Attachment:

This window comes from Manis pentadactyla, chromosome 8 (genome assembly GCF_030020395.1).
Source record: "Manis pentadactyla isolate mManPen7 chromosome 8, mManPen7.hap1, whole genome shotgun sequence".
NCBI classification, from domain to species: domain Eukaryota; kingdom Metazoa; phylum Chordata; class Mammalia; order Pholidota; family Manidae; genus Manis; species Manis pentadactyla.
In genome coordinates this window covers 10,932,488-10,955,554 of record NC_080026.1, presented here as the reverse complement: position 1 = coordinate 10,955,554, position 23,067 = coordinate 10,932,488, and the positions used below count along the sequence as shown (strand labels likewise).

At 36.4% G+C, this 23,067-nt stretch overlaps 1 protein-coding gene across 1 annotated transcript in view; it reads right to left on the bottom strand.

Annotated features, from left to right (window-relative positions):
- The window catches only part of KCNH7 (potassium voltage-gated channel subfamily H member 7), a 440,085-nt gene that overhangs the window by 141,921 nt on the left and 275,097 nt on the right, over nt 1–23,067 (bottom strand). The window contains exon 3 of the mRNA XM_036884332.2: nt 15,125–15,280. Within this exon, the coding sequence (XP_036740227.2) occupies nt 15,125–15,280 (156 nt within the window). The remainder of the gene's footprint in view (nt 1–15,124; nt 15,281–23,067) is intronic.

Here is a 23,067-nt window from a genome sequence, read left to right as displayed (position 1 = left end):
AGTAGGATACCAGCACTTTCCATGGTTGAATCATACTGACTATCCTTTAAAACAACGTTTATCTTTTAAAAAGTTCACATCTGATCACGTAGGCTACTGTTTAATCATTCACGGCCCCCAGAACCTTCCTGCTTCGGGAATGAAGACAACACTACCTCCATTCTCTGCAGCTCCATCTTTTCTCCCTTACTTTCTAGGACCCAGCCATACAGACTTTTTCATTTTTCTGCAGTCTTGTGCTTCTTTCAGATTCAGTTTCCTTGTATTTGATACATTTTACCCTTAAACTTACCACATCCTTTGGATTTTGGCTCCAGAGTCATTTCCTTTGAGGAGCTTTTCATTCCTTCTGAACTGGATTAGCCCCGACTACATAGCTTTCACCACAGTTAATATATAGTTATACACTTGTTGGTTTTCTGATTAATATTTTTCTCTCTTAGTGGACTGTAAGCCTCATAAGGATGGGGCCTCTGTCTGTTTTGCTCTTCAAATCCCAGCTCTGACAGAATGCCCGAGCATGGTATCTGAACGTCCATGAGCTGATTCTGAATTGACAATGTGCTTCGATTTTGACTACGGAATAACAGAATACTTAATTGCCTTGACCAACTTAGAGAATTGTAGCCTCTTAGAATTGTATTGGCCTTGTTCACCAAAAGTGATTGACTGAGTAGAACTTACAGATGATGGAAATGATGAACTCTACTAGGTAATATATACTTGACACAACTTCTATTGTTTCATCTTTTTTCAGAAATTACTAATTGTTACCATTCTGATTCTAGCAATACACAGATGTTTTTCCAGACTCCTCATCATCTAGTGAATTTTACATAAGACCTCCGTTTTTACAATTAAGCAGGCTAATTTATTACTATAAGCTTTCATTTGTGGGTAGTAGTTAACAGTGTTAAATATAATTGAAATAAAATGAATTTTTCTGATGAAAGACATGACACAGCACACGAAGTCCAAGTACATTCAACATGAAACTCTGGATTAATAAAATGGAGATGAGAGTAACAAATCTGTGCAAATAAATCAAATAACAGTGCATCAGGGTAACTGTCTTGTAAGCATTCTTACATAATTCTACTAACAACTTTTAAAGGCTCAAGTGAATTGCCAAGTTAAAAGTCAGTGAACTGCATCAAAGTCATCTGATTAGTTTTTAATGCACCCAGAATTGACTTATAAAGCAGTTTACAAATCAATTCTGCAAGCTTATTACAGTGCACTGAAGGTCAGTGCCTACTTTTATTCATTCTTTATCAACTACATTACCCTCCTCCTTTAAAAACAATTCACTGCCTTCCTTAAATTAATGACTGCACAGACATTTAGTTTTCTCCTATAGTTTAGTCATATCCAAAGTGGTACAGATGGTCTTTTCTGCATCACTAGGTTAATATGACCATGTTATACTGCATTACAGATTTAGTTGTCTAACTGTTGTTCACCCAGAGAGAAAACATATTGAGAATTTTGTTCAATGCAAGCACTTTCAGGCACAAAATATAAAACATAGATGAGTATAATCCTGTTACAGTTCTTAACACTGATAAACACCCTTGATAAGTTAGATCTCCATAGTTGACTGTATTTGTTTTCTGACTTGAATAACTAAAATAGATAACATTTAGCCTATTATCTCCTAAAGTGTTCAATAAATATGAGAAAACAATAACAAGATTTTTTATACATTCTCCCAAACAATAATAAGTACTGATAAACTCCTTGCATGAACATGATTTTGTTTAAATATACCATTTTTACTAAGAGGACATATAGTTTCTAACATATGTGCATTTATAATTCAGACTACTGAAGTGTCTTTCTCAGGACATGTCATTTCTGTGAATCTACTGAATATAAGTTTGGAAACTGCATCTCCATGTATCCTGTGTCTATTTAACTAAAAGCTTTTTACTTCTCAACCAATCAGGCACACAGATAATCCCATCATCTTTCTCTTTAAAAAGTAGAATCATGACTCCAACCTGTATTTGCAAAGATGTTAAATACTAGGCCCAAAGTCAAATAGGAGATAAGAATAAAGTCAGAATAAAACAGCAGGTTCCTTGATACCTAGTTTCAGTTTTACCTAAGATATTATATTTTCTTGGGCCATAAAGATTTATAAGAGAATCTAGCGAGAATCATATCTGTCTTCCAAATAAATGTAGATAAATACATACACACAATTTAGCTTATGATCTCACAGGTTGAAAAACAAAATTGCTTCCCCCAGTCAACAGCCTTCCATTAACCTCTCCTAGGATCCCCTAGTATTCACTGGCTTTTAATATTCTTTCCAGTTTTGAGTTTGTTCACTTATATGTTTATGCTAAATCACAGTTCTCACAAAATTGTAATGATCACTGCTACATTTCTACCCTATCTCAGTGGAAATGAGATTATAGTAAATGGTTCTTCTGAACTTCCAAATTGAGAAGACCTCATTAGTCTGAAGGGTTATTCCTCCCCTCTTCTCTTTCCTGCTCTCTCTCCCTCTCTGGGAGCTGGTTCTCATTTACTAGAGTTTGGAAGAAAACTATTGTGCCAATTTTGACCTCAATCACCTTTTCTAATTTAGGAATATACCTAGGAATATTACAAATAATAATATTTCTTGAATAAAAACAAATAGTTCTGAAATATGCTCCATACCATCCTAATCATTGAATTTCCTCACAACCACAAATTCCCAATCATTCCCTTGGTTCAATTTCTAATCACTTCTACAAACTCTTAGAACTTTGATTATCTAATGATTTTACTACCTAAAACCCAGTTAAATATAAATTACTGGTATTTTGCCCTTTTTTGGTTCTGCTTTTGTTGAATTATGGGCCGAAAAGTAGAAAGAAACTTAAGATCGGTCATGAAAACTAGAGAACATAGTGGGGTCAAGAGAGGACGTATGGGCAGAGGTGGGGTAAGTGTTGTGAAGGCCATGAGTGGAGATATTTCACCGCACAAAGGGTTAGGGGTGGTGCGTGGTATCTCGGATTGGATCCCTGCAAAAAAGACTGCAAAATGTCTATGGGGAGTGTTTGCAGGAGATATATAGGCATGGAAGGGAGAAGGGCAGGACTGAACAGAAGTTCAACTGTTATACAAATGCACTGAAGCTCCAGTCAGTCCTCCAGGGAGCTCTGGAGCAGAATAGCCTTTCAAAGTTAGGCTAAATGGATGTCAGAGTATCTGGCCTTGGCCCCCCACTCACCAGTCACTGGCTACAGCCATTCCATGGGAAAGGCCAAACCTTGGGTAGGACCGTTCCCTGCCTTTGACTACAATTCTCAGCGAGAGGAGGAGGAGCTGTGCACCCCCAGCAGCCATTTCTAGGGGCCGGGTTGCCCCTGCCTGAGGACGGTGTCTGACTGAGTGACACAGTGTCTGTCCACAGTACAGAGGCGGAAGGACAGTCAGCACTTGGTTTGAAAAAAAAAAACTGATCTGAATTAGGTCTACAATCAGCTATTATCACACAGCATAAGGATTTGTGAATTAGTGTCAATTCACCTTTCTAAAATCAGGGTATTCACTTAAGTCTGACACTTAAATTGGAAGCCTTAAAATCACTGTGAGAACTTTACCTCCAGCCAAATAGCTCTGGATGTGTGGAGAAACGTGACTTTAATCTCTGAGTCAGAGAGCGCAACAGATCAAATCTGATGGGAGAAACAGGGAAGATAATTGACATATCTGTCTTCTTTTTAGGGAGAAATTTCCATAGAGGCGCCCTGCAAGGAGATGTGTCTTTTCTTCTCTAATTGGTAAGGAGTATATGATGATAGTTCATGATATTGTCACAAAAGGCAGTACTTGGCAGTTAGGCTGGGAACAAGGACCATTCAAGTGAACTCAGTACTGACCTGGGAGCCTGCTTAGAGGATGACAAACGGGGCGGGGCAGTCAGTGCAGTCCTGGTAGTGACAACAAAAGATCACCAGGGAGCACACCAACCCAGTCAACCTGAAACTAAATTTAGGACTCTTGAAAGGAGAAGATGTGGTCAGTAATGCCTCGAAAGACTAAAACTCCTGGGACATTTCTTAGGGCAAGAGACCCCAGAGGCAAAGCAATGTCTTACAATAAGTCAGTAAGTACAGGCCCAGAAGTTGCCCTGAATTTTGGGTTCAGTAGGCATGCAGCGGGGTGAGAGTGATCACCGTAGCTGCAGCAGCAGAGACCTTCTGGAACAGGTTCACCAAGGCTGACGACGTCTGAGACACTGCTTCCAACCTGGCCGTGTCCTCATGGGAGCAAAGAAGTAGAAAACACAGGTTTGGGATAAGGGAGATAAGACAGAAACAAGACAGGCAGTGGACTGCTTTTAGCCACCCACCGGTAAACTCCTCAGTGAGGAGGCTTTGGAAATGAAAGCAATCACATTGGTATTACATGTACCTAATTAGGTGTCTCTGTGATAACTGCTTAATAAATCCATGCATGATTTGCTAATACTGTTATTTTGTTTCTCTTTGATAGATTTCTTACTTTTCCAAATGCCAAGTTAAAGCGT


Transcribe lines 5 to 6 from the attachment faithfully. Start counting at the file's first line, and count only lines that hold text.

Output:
At 36.4% G+C, this 23,067-nt stretch overlaps 1 protein-coding gene across 1 annotated transcript in view; it reads right to left on the bottom strand.

Annotated features, from left to right (window-relative positions):